Arts

2015 RBC Bluesfest draws large crowds with mixed genre festival

Photo: Marta Kierkus

Almost 30 minutes after the scheduled start time, a platform of lights lowered towards the Bell stage at Ottawa’s 2015 RBC Royal Bank Bluesfest and Kanye West finally walked out. The antsy crowd instantly forgave West’s tardiness as the familiar beats of his 2007 hit  “Stronger” pounded out of the speakers.

West was not the only well-known artist at this year’s Bluesfest, but he was the one that most attendees were there to see. Almost 25,000 people cheering on the rapper as he performed a mix of his lesser known songs and hit singles.

West’s trademark cocky attitude and reminders that the audience would “remember this night for the rest of (their) lives” made the show more of a performance than a concert. Although West’s performance was undeniably entertaining, I don’t think it’ll be something I’ll be talking about in a few months, let alone ten years.

Although West may have been the star of the weekend, there were many other big artists that  performed at the festival. From Canada’s Marianas Trench to Cee Lo Green, the festival featured something for everyone.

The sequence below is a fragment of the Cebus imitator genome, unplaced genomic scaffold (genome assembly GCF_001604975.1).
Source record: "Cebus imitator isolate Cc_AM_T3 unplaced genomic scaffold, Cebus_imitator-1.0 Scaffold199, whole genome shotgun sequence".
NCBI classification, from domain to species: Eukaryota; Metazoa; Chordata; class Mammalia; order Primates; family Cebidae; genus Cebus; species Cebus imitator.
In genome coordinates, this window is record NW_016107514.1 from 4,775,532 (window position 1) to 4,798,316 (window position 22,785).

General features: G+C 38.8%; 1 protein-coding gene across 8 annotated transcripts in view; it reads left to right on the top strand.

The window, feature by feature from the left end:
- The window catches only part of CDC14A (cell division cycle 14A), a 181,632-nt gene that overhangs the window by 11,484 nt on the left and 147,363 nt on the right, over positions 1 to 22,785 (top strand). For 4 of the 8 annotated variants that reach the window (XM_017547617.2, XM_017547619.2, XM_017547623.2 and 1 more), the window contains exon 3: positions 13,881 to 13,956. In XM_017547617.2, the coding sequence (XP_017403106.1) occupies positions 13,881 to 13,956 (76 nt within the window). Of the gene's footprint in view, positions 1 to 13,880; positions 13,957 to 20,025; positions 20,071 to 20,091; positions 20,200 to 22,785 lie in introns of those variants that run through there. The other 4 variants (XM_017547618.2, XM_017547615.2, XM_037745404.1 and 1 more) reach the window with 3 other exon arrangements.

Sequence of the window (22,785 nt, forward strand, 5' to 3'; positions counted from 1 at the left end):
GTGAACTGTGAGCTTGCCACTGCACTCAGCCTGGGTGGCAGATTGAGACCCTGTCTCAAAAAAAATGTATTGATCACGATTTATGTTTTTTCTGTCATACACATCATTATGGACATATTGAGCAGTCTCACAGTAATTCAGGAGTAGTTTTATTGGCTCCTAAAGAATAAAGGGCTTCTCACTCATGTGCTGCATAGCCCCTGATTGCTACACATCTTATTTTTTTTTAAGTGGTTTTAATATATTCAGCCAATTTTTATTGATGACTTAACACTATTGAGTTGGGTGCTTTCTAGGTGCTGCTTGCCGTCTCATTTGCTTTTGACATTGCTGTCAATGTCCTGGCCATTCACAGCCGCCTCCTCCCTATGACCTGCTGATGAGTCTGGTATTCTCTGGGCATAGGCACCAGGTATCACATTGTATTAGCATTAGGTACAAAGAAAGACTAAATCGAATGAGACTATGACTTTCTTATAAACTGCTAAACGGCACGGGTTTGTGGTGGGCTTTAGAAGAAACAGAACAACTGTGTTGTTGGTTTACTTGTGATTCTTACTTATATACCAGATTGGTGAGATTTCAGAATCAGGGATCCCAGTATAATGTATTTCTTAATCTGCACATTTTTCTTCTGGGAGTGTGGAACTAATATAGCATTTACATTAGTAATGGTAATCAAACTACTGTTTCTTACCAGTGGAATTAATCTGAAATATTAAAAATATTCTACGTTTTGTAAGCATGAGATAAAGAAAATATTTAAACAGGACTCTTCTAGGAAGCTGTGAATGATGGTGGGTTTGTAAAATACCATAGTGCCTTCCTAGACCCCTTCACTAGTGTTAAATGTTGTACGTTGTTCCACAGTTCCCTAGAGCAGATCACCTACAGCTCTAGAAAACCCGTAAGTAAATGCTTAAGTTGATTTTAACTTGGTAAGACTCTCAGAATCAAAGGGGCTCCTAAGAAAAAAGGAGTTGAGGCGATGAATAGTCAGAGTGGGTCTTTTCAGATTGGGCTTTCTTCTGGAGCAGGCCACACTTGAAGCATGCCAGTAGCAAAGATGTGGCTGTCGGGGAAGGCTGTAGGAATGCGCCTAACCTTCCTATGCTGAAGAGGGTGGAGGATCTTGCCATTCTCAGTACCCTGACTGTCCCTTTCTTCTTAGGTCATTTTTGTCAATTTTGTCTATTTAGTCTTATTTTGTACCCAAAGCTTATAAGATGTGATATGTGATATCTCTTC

Australian rapper Iggy Azalea performed on the Bell stage on July 11, in spite of a mass cancellation of North American tour dates. Although her performance didn’t draw quite the same crowd as West did the night before, she still had thousands of fans singing along to“Fancy” and “Black Widow.”

The festival also featured many up-and-coming artists. During West’s set he called out one of these smaller artists, Chance The Rapper, who had performed on the same stage earlier that day.

Francesco Yates and Scott Helman, two other lesser-known acts, also performed to moderately large crowds mixed with huge fans and audience members who were new to their music.

Blue Rodeo, a Canadian country rock band, closed the first weekend of the festival on July 12, drawing a relaxed crowd of mostly older fans who have likely been listening to them since they formed in the 1980s. This was a big change from the younger, more excitable crowds that Azalea and West drew the prior two nights.

The Arkells, a Canadian favourite from Hamilton, Ontario, also performed on Sunday night. Although they were performing on one of the smaller stages, the crowd they drew filled up the entire field they were set upon, pushing onto the sidewalks.
Well known for connecting with their audience, the Arkells drew a laid back yet excited crowd. They paused between songs, telling anecdotes about their trip to Ottawa and a heartwarming story about frontman Max Kerman helping a man with a proposal to his girlfriend earlier on in the day.

Although Bluesfest may have moved away from its blues roots in recent years, it’s still a beloved festival to both locals and tourists who come to town for it every year. If it keeps attracting big names from a wide array of musical styles like this years lineup, it will only continue to grow.